The millions of  Pieter Teyler van der Hulst

An item of news has fanned up old rumours about a 5.000.000 English pounds fortune. Until its appearance last week the descendants of an 18th century Scots ship-owner had no thought of great wealth. They were content to tread the rut of daily routine for modest earnings.  Not so now. Dreams occupy their leisure moments. Those rich in imaginative powers nurse hopes of becoming rich in reality.

The news item stated: Mr. John Oataway, Middle Brighton, Victoria, Australia, is reported to have made a claim to the fortune of Pieter Tyler van der Hulst, alias Peter Taylor of Stirlingshire. Peter Taylor died 174 years ago leaving estates worth 5.000.000 pounds in England, America, France and Holland. The fortune itself was not new to the present generation of Taylors and relatives. In the early twenties their parents spent considerable sums and made exhaustive inquiries regarding their claims to the millions without positive results. But at that time their attentions was focussed only on Holland, where, they believed the whole of the fortune was held in trust. No mention had ever been made of estates elsewhere belonging to Peter Taylor. So Mr. John Oataway's claim to  "estates in England, America, and France," as well as Holland is causing a stir amongst the hundreds who, today, claim kinship to Peter Taylor.

And how was this fortune accumulated ? It began with a quarrel in 1709. Peter left his home somewhere in Stirlingshire when relations with a brother became strained. He settled in Holland with his Dutch maternal grandparents who were wealthy land -owners. Peter was thrifty and industrious. He greatly impressed his grandparents. When he changed the spelling of his name to Teyler and added "van der Hulst"- his mother's maiden name - it was hinted that he might succeed them. Sure enough, he did. Later Peter widened his interests, dealing in silks and woolens in addition to shipping and farming.  He married a woman of either Dutch or German parentage and had four sons and three daughters. The children, in later years, left home and settled in Scotland. One of them -Mary Taylor - is known to have married a Scot in Berwickshire and it is thought that her brothers and sisters also wed Scots. It is through these subsequent marriages that many of the claimants in this country have proved their relationship to Peter Taylor. On the year of his death Peter was worth millions and when his will was read it seemed clear that he wished his money to be held in trust for a period. The Taylor Foundation- which exists today in Haarlem - was created. Early claimants had reason to believe that the fortune now worth 5.000.000 pounds was still held in trust somewhere in Holland. But after succesive attempts to recover it, gave up hope.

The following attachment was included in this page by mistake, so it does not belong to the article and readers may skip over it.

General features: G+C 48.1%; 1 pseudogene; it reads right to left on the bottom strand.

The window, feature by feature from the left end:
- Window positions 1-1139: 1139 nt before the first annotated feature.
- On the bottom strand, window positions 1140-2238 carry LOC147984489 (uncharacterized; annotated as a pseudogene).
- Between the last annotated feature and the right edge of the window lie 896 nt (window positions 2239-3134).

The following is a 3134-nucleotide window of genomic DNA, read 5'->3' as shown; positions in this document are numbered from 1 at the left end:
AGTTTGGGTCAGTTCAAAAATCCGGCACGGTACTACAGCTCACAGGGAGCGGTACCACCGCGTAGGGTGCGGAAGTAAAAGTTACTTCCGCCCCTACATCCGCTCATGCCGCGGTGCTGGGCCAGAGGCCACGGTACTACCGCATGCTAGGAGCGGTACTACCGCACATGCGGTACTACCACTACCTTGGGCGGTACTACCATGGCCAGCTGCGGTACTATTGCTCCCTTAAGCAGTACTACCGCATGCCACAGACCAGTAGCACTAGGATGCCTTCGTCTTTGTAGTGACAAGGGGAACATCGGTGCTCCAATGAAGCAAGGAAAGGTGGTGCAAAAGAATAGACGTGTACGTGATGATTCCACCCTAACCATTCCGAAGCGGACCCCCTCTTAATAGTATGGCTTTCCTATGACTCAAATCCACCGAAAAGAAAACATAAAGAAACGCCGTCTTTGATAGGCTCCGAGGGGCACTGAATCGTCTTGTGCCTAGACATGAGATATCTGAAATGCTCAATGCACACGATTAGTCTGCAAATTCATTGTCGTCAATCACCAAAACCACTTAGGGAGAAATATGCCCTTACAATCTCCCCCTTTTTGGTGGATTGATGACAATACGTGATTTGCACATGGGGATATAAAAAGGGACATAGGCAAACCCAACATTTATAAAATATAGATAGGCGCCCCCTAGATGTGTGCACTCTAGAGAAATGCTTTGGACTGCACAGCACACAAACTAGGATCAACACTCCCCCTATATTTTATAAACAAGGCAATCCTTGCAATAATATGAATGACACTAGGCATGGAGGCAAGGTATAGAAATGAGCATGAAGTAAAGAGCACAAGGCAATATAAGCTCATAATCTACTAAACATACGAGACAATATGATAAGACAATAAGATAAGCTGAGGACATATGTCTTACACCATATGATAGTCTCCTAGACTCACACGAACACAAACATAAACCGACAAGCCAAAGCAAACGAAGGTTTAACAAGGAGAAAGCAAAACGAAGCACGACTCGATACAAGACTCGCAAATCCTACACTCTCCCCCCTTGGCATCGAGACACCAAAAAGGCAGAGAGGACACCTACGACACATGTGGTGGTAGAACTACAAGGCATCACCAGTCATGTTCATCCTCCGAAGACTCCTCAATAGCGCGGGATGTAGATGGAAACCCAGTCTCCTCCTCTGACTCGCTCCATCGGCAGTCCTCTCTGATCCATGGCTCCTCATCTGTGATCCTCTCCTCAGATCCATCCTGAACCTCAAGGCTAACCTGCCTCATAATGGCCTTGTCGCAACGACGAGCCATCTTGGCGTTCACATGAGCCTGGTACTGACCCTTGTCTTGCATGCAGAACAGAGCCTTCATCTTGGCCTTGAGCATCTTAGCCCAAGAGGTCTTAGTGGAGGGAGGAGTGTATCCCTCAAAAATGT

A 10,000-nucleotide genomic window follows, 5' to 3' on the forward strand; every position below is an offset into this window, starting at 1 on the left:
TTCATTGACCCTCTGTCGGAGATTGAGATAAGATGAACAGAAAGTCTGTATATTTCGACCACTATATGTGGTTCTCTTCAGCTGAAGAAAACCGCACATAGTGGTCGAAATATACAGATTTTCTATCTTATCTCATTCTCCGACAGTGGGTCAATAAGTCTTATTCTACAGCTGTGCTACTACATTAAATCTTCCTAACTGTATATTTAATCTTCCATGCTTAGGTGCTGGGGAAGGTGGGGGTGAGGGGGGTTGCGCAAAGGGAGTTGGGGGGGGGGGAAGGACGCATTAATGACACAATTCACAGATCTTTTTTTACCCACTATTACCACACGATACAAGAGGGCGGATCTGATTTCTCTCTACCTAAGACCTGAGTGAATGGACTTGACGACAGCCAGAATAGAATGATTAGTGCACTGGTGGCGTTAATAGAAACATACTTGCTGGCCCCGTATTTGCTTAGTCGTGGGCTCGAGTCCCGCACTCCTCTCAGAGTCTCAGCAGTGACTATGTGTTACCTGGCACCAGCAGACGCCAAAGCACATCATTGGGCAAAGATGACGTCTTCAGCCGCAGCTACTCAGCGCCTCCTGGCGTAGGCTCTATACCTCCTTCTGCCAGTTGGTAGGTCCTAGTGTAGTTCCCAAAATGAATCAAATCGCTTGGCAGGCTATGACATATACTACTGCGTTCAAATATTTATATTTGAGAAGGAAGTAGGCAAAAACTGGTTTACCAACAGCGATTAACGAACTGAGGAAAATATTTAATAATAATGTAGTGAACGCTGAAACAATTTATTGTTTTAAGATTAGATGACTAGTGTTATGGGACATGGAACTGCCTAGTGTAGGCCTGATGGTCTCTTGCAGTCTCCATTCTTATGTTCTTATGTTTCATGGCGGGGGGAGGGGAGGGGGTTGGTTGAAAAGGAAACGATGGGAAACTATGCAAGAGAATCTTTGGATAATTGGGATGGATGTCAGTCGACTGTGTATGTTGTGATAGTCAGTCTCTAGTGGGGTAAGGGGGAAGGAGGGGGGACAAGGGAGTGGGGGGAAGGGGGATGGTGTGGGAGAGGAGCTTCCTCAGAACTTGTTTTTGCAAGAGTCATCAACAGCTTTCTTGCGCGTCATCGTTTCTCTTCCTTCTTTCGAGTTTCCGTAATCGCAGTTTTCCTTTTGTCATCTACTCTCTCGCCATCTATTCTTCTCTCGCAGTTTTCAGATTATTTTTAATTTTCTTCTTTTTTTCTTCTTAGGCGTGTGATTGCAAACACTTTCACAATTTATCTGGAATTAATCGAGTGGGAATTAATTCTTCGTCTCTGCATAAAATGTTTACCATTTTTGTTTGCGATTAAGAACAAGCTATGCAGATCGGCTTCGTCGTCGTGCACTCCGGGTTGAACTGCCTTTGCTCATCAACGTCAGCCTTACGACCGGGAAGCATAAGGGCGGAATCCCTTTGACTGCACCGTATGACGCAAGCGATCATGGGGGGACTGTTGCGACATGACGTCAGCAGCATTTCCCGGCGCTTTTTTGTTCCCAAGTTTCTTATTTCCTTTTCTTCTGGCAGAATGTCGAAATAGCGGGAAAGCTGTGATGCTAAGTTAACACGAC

The years between 1900 and 1920 drew a veil over the fortune. Some of the claimants began to doubt its existence. The "Taylor Millions " got the tag " Mythical Millions " However, documents handed down by certain forbears, not only upheld the fortune as authentic but made it clear that any assets of Peter Taylor, in Holland, at least- had already been disbursed.I saw one of those documents this week. It belongs to Mr. Alexander Hay, janitor of Thomson Street School, Dennistoun, Glasgow. Mr. Hay's father, now deceased, who claimed to be a grandson of Peter Taylor's daughter Mary, produced the document at a meeting of the Taylor fortune seekers in Glascow in 1922. Mr. Hay had written to Holland for information. He was sent a copy of a legal opinion given in 1876 to the German Government in reply to inquiries made on behalf of German claimants to the Taylor inheritance. This stated that in 1784 one Catherine Olthoff had been awarded two Taylor legacies by the Court of Holland - (1) 100.000 florins ; (2) half of the inheritance of Elizabeth van der Hulst which were to be found in the inheritance of Peter Taylor. Her claim to the first legacy was disputed by the Taylor Foundation, but confirmed by the Supreme Court of Holland in 1786.  No appeal was made in respect of disbursement of the second legacy. The Foundation merely asked for proof of Catherine Olthoff's relationship to Peter Tayler.The documents further stated that the inheritance had been duly handed over to Catherine but if this were not so it would be by this time in the State coffers. The Dutch law of limitations of 1852 disposed of all unclaimed estates to the crown. It added that further attempts to secure the Taylor inheritance legally were useless. There was not a single legal ground on which a claim could be made. " All trouble which is taken to this end and all monies employed therefor, seem to us to be waste of time and money " Although Mr. Hay's document virtually halted the quest many of the claimants at the Glascow meeting distrusted the Dutch authorities, believing the document contained false information and that 5.000.000 pounds was tucked away somewhere among the windmills and the tulips. They were suspicious because of a codicil Peter Taylor added to his will a year or two before he died. It contained the condition that his money was to remain untouched for 100 years after his death. Then it should be divided among his heirs. Catherine Olthoff was said to have been awarded the inheritance in 1784 - only 8 years after Peter Taylor's death. And none of the claimants has been succesful in tracing Catherine Olthoff or her descendents. Alexander Hay Snr. decided against further research and the document was thrust into the family chest where it was found an dusted last week by his son after the appearance of the news item. Aleaxander Hay Jnr. told me : My father advised me to spend neither time nor money seeking the fortune. And it never entered my head until I saw the story about the Australian making a claim."  Mr. Hay who has a wife and three children, has no doubt that any Dutch assets of Peter Taylor are beyond recovery.However, like the rest of the present generation of Taylor claimants, he is curious to know if the Australian, Mr. Oataway has uncovered some new clue to estates outside Holland which may be held in trust and easily accesible.  If this be true Mr. Hay, who claims direct descent, is interested in picking up any odd Taylor millions which may be kicking around the corners of the globe.